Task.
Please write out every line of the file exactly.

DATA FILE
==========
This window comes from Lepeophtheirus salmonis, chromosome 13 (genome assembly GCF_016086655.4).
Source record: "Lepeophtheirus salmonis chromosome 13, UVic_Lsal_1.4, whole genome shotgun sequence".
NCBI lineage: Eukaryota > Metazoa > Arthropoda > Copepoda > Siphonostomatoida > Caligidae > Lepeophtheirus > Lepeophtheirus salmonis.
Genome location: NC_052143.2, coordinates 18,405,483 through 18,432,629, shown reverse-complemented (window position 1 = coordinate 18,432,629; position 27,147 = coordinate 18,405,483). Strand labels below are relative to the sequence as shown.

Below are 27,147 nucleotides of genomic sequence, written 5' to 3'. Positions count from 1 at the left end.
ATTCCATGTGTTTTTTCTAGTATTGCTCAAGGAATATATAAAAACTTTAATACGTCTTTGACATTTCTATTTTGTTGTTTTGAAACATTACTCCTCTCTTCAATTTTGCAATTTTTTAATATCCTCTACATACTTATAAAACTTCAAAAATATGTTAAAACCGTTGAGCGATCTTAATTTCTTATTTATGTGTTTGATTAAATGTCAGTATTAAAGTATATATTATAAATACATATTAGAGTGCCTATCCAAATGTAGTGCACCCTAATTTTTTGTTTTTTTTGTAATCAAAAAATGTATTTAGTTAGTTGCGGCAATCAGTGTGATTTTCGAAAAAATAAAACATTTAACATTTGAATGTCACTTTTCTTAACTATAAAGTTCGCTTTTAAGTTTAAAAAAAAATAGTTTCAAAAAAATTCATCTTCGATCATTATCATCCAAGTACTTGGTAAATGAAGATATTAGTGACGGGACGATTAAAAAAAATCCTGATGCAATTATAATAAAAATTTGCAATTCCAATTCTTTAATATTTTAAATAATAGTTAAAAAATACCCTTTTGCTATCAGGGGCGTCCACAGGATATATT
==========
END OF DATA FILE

This window comes from Lepeophtheirus salmonis, chromosome 13 (genome assembly GCF_016086655.4).
Source record: "Lepeophtheirus salmonis chromosome 13, UVic_Lsal_1.4, whole genome shotgun sequence".
NCBI lineage: Eukaryota > Metazoa > Arthropoda > Copepoda > Siphonostomatoida > Caligidae > Lepeophtheirus > Lepeophtheirus salmonis.
Genome location: NC_052143.2, coordinates 18,405,483 through 18,432,629, shown reverse-complemented (window position 1 = coordinate 18,432,629; position 27,147 = coordinate 18,405,483). Strand labels below are relative to the sequence as shown.

Below are 27,147 nucleotides of genomic sequence, written 5' to 3'. Positions count from 1 at the left end.
ATTCCATGTGTTTTTTCTAGTATTGCTCAAGGAATATATAAAAACTTTAATACGTCTTTGACATTTCTATTTTGTTGTTTTGAAACATTACTCCTCTCTTCAATTTTGCAATTTTTTAATATCCTCTACATACTTATAAAACTTCAAAAATATGTTAAAACCGTTGAGCGATCTTAATTTCTTATTTATGTGTTTGATTAAATGTCAGTATTAAAGTATATATTATAAATACATATTAGAGTGCCTATCCAAATGTAGTGCACCCTAATTTTTTGTTTTTTTTGTAATCAAAAAATGTATTTAGTTAGTTGCGGCAATCAGTGTGATTTTCGAAAAAATAAAACATTTAACATTTGAATGTCACTTTTCTTAACTATAAAGTTCGCTTTTAAGTTTAAAAAAAAATAGTTTCAAAAAAATTCATCTTCGATCATTATCATCCAAGTACTTGGTAAATGAAGATATTAGTGACGGGACGATTAAAAAAAATCCTGATGCAATTATAATAAAAATTTGCAATTCCAATTCTTTAATATTTTAAATAATAGTTAAAAAATACCCTTTTGCTATCAGGGGCGTCCACAGGATATATT